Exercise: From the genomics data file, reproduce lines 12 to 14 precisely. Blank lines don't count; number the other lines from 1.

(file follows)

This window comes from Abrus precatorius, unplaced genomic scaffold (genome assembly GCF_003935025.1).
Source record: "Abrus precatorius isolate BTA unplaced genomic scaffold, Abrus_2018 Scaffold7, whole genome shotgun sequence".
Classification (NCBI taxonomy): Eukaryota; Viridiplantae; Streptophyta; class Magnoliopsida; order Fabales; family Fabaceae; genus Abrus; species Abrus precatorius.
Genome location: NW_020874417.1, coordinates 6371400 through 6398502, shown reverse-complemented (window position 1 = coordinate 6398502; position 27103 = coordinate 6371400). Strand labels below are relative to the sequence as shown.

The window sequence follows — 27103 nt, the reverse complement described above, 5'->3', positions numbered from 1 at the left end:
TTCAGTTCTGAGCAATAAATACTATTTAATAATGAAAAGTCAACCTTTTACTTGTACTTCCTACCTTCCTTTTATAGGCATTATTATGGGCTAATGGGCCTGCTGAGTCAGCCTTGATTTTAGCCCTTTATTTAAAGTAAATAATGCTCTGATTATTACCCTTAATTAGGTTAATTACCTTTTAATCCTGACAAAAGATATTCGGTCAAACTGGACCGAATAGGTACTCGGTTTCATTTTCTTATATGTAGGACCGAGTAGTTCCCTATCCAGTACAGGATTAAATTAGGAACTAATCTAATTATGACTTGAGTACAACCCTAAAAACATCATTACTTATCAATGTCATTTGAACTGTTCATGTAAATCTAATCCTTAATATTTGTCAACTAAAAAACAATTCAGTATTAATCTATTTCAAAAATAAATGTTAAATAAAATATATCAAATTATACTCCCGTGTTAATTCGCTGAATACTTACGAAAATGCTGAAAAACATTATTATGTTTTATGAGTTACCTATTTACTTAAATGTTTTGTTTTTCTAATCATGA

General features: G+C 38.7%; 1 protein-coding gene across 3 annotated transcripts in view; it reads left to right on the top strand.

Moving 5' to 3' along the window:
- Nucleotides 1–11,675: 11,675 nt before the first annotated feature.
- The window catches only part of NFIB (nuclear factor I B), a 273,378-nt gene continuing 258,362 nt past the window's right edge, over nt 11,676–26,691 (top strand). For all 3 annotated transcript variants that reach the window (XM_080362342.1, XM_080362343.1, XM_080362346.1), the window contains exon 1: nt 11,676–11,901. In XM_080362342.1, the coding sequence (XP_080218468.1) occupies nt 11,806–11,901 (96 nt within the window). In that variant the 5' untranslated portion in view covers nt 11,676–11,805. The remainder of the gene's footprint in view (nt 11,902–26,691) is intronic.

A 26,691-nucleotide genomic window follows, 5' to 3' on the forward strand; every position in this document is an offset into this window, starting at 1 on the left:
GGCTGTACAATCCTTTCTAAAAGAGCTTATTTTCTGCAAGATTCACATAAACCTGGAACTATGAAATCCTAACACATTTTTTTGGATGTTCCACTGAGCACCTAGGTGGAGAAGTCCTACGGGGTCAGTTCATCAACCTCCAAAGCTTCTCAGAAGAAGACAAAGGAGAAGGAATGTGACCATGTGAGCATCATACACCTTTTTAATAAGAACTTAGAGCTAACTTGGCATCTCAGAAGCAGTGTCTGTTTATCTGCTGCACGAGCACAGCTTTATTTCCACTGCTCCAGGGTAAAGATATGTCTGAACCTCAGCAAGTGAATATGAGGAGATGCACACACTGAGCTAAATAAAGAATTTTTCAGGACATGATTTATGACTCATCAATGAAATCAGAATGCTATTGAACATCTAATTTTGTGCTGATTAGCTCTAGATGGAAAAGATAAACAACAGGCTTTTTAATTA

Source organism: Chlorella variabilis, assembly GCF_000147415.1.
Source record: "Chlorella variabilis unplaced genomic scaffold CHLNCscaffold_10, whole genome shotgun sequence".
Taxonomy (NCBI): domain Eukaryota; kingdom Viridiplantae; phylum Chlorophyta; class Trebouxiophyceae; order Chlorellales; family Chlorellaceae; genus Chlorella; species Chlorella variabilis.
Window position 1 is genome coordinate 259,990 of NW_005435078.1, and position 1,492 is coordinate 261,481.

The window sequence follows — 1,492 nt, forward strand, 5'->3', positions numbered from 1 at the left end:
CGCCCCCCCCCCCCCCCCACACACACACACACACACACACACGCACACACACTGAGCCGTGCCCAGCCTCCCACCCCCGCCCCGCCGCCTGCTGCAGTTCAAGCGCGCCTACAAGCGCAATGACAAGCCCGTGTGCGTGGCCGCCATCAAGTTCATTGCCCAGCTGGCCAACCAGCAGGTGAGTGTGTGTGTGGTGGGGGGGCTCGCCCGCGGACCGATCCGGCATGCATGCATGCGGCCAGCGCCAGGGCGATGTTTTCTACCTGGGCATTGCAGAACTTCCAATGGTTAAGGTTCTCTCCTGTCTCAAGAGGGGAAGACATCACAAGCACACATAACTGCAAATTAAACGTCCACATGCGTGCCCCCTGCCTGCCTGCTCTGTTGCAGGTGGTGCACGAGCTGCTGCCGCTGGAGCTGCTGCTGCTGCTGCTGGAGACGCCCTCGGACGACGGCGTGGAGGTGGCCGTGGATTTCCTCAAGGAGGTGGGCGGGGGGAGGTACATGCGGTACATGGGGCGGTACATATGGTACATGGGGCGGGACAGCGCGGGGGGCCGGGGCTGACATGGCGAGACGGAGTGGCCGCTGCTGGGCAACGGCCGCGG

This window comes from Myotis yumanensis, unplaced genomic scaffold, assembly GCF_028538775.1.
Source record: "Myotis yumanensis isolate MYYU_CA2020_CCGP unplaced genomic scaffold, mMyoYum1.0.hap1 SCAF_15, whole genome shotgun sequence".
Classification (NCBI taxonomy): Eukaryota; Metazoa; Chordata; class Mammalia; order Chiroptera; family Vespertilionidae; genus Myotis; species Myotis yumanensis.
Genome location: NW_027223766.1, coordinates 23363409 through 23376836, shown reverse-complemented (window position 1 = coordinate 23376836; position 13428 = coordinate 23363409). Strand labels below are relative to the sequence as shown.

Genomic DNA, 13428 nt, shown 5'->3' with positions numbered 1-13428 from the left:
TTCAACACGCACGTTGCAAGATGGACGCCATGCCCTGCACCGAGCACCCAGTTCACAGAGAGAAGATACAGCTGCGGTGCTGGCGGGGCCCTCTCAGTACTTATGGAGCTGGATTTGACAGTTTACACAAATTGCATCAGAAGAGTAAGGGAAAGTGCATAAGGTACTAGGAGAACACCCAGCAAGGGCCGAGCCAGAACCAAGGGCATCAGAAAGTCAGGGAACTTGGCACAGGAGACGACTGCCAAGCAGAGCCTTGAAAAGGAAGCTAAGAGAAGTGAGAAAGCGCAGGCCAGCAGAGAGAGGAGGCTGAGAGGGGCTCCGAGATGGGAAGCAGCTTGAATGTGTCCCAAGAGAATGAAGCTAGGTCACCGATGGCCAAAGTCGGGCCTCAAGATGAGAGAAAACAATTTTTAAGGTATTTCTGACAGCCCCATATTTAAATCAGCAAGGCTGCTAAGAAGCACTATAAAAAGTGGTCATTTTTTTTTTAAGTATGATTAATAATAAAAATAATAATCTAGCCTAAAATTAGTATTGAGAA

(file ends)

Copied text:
GGCTGTACAATCCTTTCTAAAAGAGCTTATTTTCTGCAAGATTCACATAAACCTGGAACTATGAAATCCTAACACATTTTTTTGGATGTTCCACTGAGCACCTAGGTGGAGAAGTCCTACGGGGTCAGTTCATCAACCTCCAAAGCTTCTCAGAAGAAGACAAAGGAGAAGGAATGTGACCATGTGAGCATCATACACCTTTTTAATAAGAACTTAGAGCTAACTTGGCATCTCAGAAGCAGTGTCTGTTTATCTGCTGCACGAGCACAGCTTTATTTCCACTGCTCCAGGGTAAAGATATGTCTGAACCTCAGCAAGTGAATATGAGGAGATGCACACACTGAGCTAAATAAAGAATTTTTCAGGACATGATTTATGACTCATCAATGAAATCAGAATGCTATTGAACATCTAATTTTGTGCTGATTAGCTCTAGATGGAAAAGATAAACAACAGGCTTTTTAATTA

Source organism: Chlorella variabilis, assembly GCF_000147415.1.
Source record: "Chlorella variabilis unplaced genomic scaffold CHLNCscaffold_10, whole genome shotgun sequence".